Pricked close to ten fish, with none landed. All my risers were found in deeper and/or faster water, with an emphasis on “faster.”

Observed three nursery pools — shallow and slow — that held numerous young-of-year brookies. Looks like a strong Class of 2015 if they avoid the birds and survive the summer extremes.

The diversity of bug life never ceases to amaze me: midges, from tiny to size 12; golden stones (about a 16); caddis (size 18); and a few unIDed mayflies (about a 10).

Found a new brook on the way home and lost a pig (for a small stream) on my first cast. He was so twitterpated that he leapt twice after he spit the hook. I’ll see you again, pal, since I know where you live.

Let them be. Ugh. After the mild winter, it’s going to be a disaster season for poison ivy.

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See if you can find Señor Frog. (It’s not that hard.)

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An hour on a small stream

April is always a good time to visit a small stream. You can see how Mother Nature wrecked certain pools and improved others over the winter. And of course, you knock on some doors to see if anyone’s home.

Water was on the low side of medium, cool, and distilled spirits clear. Hatches: big Blue Quills, some smaller BWOs, and a few stray caddis and midges. I saw three fish rising to feed, which is rare for these conditions (mid-day, low water). I didn’t even try to catch them.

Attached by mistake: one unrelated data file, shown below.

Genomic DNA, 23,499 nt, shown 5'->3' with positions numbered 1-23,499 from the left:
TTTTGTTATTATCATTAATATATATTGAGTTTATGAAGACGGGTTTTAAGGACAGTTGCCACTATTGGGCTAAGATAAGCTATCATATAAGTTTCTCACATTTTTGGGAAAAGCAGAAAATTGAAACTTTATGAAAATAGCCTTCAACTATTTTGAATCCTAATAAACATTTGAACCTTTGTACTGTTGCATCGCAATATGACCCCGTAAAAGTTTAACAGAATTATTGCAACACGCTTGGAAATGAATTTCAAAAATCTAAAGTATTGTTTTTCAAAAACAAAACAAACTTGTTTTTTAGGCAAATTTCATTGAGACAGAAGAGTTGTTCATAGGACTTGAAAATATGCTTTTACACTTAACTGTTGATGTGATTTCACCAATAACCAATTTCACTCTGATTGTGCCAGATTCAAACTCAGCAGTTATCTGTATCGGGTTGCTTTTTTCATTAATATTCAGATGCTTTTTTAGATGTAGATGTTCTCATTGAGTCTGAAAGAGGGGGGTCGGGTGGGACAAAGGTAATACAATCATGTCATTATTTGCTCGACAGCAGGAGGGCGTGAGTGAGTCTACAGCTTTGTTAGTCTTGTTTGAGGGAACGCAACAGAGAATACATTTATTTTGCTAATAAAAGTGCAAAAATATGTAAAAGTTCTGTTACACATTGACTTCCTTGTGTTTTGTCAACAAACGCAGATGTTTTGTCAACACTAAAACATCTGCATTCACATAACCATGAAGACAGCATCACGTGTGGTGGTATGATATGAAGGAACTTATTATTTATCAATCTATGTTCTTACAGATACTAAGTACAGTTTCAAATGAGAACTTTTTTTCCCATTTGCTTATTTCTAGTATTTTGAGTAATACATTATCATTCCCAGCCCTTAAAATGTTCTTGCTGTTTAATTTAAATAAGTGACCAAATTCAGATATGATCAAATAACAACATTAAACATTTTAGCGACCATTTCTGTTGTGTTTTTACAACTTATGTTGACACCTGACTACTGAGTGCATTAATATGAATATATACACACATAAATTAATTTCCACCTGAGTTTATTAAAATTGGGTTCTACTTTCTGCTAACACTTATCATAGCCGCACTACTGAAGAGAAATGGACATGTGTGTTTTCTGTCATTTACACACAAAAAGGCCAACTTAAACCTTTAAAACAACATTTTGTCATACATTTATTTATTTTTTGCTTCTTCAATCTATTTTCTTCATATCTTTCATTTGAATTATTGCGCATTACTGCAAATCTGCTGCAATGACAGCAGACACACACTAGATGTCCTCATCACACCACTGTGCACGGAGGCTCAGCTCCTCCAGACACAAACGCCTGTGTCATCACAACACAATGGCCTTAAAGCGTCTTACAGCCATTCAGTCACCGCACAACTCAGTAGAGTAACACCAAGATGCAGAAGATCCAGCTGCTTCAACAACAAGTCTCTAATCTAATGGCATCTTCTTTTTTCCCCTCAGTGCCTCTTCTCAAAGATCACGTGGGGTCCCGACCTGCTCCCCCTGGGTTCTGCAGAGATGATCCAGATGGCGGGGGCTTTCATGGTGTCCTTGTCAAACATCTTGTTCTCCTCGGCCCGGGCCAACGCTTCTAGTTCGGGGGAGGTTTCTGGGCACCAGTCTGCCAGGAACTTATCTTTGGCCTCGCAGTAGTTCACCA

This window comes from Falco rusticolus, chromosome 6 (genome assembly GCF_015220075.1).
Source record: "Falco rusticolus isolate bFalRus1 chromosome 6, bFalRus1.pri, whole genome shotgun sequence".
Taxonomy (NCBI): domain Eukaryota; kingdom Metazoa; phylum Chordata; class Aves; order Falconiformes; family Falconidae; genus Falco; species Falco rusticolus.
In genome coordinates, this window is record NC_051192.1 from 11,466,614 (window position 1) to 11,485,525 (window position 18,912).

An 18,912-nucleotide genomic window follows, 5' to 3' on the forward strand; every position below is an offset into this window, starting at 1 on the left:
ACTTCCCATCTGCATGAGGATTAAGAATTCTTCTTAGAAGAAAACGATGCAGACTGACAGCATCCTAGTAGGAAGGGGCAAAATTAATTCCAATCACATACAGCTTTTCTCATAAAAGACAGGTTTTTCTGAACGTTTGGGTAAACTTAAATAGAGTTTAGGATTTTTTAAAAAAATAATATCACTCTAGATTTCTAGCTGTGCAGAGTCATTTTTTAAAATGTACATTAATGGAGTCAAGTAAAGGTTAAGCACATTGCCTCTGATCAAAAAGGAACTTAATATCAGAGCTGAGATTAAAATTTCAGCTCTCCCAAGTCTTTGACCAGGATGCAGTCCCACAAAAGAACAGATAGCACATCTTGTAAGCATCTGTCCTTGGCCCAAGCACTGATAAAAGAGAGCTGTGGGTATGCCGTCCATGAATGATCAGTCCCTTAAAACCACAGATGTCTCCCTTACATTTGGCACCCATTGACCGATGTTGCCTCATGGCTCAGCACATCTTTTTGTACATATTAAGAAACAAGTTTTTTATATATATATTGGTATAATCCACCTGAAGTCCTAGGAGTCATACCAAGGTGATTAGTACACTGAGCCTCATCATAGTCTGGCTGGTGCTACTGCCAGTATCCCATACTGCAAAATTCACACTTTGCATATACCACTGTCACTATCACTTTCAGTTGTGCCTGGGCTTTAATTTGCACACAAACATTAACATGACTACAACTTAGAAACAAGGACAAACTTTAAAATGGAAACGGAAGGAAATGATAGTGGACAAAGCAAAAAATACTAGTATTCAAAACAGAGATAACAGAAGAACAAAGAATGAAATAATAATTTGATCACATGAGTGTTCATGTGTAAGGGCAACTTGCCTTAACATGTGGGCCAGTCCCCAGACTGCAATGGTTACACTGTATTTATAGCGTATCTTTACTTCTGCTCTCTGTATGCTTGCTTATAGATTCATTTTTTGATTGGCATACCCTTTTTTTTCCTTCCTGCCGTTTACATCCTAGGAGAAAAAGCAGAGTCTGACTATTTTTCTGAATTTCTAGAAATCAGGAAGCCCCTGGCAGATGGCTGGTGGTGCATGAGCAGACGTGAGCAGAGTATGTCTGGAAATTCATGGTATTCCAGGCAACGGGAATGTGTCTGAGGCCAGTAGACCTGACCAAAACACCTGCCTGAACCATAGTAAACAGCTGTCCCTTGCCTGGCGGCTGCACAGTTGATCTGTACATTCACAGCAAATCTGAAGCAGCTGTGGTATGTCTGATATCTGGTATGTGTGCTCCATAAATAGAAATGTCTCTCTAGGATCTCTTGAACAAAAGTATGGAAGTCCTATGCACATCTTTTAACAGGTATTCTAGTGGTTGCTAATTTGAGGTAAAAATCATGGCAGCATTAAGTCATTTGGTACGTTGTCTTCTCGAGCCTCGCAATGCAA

I have decided that one hour in the woods on a sunny spring day is an absolute good for the soul.

I cannot think of a jauntier, I-don’t-give-a-damn plant name than skunk cabbage. 

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Pricked four, landed one. Two were small, and one got off when the leader tangled on a submerged branch. This handsome specimen sat still long enough for a portrait.

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Hiking through the hills carrying a stick

I picked a cool, grey day last week to visit a stream in another state nearly three hours from my house. The water appeared to be on the low side of medium, and the brookies were looking up. While the subsurface downstream wet was effective — particularly in deeper pools and runs — the dry was eagerly and wantonly attacked by the local natives. I started off with a size 16 Improved Sofa Pillow, then switched over to a size 14 Ginger Elk Hair Caddis. On the way down, I used a black mini bugger and an ICU Sculpin. The cigar of the day was a Sancho Panza Belicoso. Delicious! Here are a few mementos from my adventure.

Contrary to popular belief, sometimes it is easy being green.

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This was a highly productive set of pools. I am always intrigued by the number of fish that can occupy any given area. Population density here was impressive.

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I often get to the point where I wonder,”how many photos of wild brook trout do I really need to take?” So I’ll try to ruthlessly edit my potential subject material. It needs to be a fish that stands out from the crowd in some way, whether its size, color, spirit, etc. What caught my eye on this particular fish was the clarity of its lateral line.

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More of those “nature finds a way” plants that insist on proving that a boulder is a fine place to work and live.

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The point of release. Playing around here with a slower shutter speed. I like the static distortion of the water near head and tail. Big pectoral fins for a char that size.